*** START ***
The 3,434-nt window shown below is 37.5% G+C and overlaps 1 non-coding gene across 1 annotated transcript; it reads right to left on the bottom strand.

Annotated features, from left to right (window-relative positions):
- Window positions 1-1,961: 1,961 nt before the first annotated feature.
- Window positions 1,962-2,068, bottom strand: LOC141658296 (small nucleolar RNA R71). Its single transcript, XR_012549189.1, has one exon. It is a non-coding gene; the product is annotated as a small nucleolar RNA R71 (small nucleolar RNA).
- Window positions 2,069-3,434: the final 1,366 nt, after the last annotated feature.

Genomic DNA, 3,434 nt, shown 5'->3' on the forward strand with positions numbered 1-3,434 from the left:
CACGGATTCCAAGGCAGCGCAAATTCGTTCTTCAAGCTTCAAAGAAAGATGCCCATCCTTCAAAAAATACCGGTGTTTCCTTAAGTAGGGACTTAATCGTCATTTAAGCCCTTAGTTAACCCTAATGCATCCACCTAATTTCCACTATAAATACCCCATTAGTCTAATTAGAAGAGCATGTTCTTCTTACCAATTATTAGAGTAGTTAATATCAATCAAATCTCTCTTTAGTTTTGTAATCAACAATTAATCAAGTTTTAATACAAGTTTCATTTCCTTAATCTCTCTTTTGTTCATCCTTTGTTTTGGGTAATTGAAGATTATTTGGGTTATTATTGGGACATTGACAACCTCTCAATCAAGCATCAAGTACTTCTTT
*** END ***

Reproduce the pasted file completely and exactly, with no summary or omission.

The 3,434-nt window shown below is 37.5% G+C and overlaps 1 non-coding gene across 1 annotated transcript; it reads right to left on the bottom strand.

Annotated features, from left to right (window-relative positions):
- Window positions 1-1,961: 1,961 nt before the first annotated feature.
- Window positions 1,962-2,068, bottom strand: LOC141658296 (small nucleolar RNA R71). Its single transcript, XR_012549189.1, has one exon. It is a non-coding gene; the product is annotated as a small nucleolar RNA R71 (small nucleolar RNA).
- Window positions 2,069-3,434: the final 1,366 nt, after the last annotated feature.

Genomic DNA, 3,434 nt, shown 5'->3' on the forward strand with positions numbered 1-3,434 from the left:
CACGGATTCCAAGGCAGCGCAAATTCGTTCTTCAAGCTTCAAAGAAAGATGCCCATCCTTCAAAAAATACCGGTGTTTCCTTAAGTAGGGACTTAATCGTCATTTAAGCCCTTAGTTAACCCTAATGCATCCACCTAATTTCCACTATAAATACCCCATTAGTCTAATTAGAAGAGCATGTTCTTCTTACCAATTATTAGAGTAGTTAATATCAATCAAATCTCTCTTTAGTTTTGTAATCAACAATTAATCAAGTTTTAATACAAGTTTCATTTCCTTAATCTCTCTTTTGTTCATCCTTTGTTTTGGGTAATTGAAGATTATTTGGGTTATTATTGGGACATTGACAACCTCTCAATCAAGCATCAAGTACTTCTTT